In Las Vegas, where nobody has time for sleep, the list of special events in the city represented a drag race of special events including a UNLV football game, the Vegas Golden Knights hockey and championship boxing, to name a few.
Indeed, the South Point 400 weekend was a drag race of things to do along with the challenges related to high temperatures.
You couldn’t help but admire the drivers; especially Ross Chastain, who captured the Xfiniti race in brutally hot temperatures. He piloted DC Solar – the race sponsor and Chastain’s sponsor – to Victory Circle after firing away at 132 tries.
‘Man, this is insane,” he said after winning his first XFinity race. “I’m just a watermelon farmer from Florida.”
As expected, Sunday started with a blast of heat as hard charging Kevin Harvick of Bakersfield, Calif., crashed and took pole sitter Eric Jones with him on Lap 147.
“Well, there was something wrong from the time we put the tires on,” Harvick said. “It was like Russian Roulette every time you put these pieces of crap tires on and try to drive around the track. One time it is tight, one time it is loose, one time they are blistered. We had a great car and then you put on a set of tires on and you can hardly make it through the field. I just hate it for everyone on our Mobile 1 Ford.”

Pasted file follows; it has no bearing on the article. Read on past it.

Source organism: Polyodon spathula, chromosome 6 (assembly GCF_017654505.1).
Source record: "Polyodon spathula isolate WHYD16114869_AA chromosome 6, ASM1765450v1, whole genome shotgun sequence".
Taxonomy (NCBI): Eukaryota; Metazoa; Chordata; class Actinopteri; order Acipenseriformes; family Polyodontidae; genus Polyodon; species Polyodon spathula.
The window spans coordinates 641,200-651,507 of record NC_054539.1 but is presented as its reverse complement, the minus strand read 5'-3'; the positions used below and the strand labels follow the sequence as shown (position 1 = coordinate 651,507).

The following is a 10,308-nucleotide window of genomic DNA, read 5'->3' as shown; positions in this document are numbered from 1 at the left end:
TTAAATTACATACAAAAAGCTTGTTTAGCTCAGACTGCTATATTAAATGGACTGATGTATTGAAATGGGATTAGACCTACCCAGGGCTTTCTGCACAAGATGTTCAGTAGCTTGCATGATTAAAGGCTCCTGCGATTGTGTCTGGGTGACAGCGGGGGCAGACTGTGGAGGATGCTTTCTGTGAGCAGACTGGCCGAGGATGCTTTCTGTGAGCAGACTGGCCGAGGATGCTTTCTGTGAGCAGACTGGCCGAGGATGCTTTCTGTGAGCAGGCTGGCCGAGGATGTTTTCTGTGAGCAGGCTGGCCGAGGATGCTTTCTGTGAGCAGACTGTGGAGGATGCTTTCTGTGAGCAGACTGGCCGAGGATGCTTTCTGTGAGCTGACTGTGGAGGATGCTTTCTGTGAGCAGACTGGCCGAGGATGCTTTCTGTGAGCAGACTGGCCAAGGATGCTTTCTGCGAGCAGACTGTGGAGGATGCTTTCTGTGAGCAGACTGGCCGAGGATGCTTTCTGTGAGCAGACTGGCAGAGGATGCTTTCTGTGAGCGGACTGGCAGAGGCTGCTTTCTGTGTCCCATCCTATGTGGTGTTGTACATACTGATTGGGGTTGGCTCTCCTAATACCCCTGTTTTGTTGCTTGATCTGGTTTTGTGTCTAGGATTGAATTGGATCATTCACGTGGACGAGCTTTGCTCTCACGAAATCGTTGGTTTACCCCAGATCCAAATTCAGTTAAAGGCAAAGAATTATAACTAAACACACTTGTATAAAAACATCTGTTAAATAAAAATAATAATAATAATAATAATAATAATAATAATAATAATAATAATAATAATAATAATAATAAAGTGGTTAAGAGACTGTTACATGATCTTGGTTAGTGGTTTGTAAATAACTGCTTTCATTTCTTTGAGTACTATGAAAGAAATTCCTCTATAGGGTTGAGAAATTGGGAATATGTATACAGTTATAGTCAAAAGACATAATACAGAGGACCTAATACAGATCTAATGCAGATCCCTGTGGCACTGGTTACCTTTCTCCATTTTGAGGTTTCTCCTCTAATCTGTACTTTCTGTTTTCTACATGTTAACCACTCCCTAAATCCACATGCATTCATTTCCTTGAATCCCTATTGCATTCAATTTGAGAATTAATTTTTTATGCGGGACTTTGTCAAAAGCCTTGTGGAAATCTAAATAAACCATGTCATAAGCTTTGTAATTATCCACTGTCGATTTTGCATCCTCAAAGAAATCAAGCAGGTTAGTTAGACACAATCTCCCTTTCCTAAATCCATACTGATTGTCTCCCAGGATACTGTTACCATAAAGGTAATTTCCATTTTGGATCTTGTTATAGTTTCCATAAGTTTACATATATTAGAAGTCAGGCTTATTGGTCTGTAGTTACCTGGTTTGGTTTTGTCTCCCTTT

The event was not friendly for the Las Vegas drivers Kurt and Kyle Busch. Kurt crashed on the last few laps and Kyle was in and out of the pits several times in the final portion of the event that both drivers attempted to stay out of the carnage as Kyle finished seventh and big brother was 21st.
Meanwhile, Brad Keselowski captured the inaugural South Point 400 and in doing so, registered Roger Penske’s 500th victory. In addition, the victory was Keselowski’s 27th victory in 332 NASCAR Monster Energy Cup Series races.
“The 78 (Martin Truex, Jr.) car was faster than ours,” said Keselowski. “Congratulations to all of the fans who hung in there to tolerate the heat. This win was really a testament to the team, and how strong it is. We had so many restarts at the end. We’re on a roll now.”
Getting Penske’s 500th victory was the perfect accomplishment for Keselowski.
“That’s quite a number, isn’t it?” Keselowski said of the man everyone calls “Captain.”
Runner up Kyle Larson, driving the DC Solar Vegas Strong Chevrolet, said the race required clean air.
“You’re always looking for clean air when you race here,” he said. “The run timed out perfectly in that we could slow down a little bit. I never really got to his bumper. He was good on short runs and I was terrible at them.”
Even with the heat, Larson said he would rather race in the ‘Vegas climate rather than the humidity.
“It’s kind of nice not having any humidity,” he said. “My hair wasn’t even wet when I got out of the car. Hot days make for great racing. It was a lot of fun. I wish we could run more races in the heat.”
Rounding out the top ten were Martin Truex Jr., 3rd; Joey Logan, 4th; Ryan Blaney, 5th; Aric Almirola, 6th; Kyle Busch, 7th; Daniel Suarez, 8th; Ryan Newman, 9th; and Paul Menard, 10th.
NASCAR resumes the playoffs next weekend at Richmond, Va.